An evergreen dwarf shrub with scaly minutely downy branchlets. Leaves elliptic to obovate-elliptic, rounded to obtuse at the apex, 1⁄2 to 3⁄4 in. long, about half as wide, bright green or bluish green above, glaucous and scaly beneath (sometimes with a few scales on the upper surface also); leaf-stalks very short, scaly. Flowers solitary, in twos or threes, from terminal buds; pedicels up to 1 in. long, elongating in fruit. Calyx five-lobed, scaly, up to 1⁄8 in. long. Corolla campanulate, five-lobed, 1⁄2 to 3⁄4 in. long, pink or rose-coloured, downy and slightly scaly outside. Stamens ten, included. Ovary densely scaly; style straight, included in the corolla, glabrous. (s. Uniflorum)
R. pumilum was discovered by J. D. Hooker in 1849 in the Sikkim Himalaya. It was, he wrote, the smallest of all the rhododendrons he saw. ‘Its slender woody stem roots among moss, Andromeda fastigiata, &c., ascends obliquely, and bears a few spreading branches, 3 to 4 inches in length… . An extremely elegant species, and apparently very rare; for I have only gathered it twice, and each time in the wildest district of Sikkim, where its elegant flowers appear soon after the snow has melted, when its pretty pink bells are seen peeping above the surrounding short heath-like vegetation, reminding the botanist of those of Linnaea borealis.’
R. pumilum also occurs in E. Nepal, and to the east of Sikkim ranges as far as N.W. upper Burma. It was apparently not introduced, or at least not successfully, until Kingdon Ward found it on the Dohong La at the eastern end of the Himalaya in 1924, forming hassocks and mats on steep alpine turf. In 1926 he collected seeds from the Seinghku valley in Burma (KW 6961). This form, which he nicknamed “Pink Baby”, carried ‘solitary or paired flowers of a delicate shell-pink, hoisted above the crowded leaves on long crimson stalks …’. More recently seeds have been sent by Ludlow and Sherriff and also by Stainton (from E. Nepal).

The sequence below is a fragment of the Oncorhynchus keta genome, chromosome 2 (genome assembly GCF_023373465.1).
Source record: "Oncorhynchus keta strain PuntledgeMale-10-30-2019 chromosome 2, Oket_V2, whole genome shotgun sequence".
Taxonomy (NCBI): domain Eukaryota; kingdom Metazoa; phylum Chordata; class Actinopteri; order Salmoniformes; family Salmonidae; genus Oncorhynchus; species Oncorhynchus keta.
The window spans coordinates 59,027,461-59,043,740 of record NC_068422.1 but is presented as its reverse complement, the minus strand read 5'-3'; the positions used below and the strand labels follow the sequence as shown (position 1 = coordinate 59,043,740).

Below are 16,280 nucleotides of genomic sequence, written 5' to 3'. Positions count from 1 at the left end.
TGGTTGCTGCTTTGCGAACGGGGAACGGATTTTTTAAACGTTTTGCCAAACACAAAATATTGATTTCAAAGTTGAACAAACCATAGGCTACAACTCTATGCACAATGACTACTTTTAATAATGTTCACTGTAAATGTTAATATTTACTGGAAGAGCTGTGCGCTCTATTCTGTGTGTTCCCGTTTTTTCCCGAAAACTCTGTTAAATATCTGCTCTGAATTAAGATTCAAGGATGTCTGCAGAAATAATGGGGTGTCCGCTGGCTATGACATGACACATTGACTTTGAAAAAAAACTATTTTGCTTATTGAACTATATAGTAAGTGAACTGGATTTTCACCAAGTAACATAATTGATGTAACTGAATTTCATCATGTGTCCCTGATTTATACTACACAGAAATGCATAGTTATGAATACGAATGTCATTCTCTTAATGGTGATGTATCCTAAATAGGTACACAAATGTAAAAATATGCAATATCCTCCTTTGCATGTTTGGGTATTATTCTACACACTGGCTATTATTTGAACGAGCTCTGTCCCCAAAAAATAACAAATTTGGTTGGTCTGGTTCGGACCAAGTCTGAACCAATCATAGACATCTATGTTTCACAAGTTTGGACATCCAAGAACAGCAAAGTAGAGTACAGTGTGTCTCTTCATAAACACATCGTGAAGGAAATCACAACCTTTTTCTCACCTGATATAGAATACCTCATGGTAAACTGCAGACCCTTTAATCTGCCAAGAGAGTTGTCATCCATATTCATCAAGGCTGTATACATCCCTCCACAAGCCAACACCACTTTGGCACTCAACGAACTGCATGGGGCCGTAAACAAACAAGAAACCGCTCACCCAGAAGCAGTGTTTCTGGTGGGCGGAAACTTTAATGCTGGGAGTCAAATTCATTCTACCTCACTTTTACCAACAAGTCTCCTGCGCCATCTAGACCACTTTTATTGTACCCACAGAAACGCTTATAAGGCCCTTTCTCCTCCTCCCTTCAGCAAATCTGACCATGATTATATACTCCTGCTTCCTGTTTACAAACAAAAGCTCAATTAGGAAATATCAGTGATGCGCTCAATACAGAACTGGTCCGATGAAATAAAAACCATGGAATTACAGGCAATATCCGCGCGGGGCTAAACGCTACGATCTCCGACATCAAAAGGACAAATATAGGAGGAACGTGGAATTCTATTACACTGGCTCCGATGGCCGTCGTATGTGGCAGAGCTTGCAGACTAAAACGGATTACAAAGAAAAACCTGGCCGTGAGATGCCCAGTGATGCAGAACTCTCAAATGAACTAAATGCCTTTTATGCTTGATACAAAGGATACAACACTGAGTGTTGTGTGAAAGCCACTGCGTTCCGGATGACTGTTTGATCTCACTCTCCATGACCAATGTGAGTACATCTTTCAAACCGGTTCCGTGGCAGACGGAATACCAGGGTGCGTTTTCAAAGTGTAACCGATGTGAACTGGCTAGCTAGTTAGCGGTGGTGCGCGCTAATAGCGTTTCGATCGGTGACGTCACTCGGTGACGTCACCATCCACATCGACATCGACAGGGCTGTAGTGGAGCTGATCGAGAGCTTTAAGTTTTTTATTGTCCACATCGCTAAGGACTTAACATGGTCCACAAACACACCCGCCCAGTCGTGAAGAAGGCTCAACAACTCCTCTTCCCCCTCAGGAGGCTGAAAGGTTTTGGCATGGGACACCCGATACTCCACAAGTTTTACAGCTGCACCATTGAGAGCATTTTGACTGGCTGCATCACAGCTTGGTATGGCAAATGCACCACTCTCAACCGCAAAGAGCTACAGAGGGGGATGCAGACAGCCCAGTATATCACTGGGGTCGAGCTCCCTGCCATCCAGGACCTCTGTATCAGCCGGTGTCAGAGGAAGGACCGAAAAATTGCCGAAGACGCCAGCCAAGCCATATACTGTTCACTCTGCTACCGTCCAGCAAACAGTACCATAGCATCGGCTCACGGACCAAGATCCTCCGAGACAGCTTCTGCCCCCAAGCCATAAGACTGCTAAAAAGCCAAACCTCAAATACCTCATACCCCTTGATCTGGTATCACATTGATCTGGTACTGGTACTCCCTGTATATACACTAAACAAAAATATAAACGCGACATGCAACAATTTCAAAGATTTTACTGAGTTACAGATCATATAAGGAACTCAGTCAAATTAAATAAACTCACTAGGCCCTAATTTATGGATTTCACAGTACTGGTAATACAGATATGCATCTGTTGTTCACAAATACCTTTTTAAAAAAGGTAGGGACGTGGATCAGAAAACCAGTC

R. pumilum is very distinct from R. uniflorum and its immediate allies in its campanulate flowers and elliptic leaves. Indeed, it bears a certain resemblance to R. campylogynum. It is quite hardy and suitable for the rock garden. The Award of Merit was given on April 30, 1935, to a form raised from KW 6961, exhibited by Lord Swaythling, Townhill Park, Hants.
R. ludlowii Cowan – Allied to R. pumilum and of similar dwarf habit, but differing most markedly in its yellow flowers, spotted with reddish brown inside. The calyx is larger than in R. pumilum and leafy, and a further point of distinction is that the obovate leaves are faintly crenated at the edge. It was discovered by Ludlow and Sherriff in 1936 on the Lo La, a pass at 13,500 ft on the border between Tibet and Assam, near the source of the Siyom river, a tributary of the Brahmaputra. Two years later, they and George Taylor collected seeds a short way to the north, on Tsari Sama, Tibet, and from these the cultivated plants derive. Bot. Mag., n.s., t. 412.
R. ludlowii is not an easy plant to cultivate successfully. But Mr R. B. Cooke, who supplied the flowering piece figured in the Botanical Magazine, grew it successfully in Northumberland in a raised bed on the north side of a hedge, where it is screened from the sun for about six hours in the middle of the day. It is slow-growing, but bears flowers when the plant is still not much larger than its own corolla. Perhaps this rhododendron’s chief claim to distinction is that it is a parent of the lovely ‘Chikor’ and ‘Curlew’, described in the section on hybrids.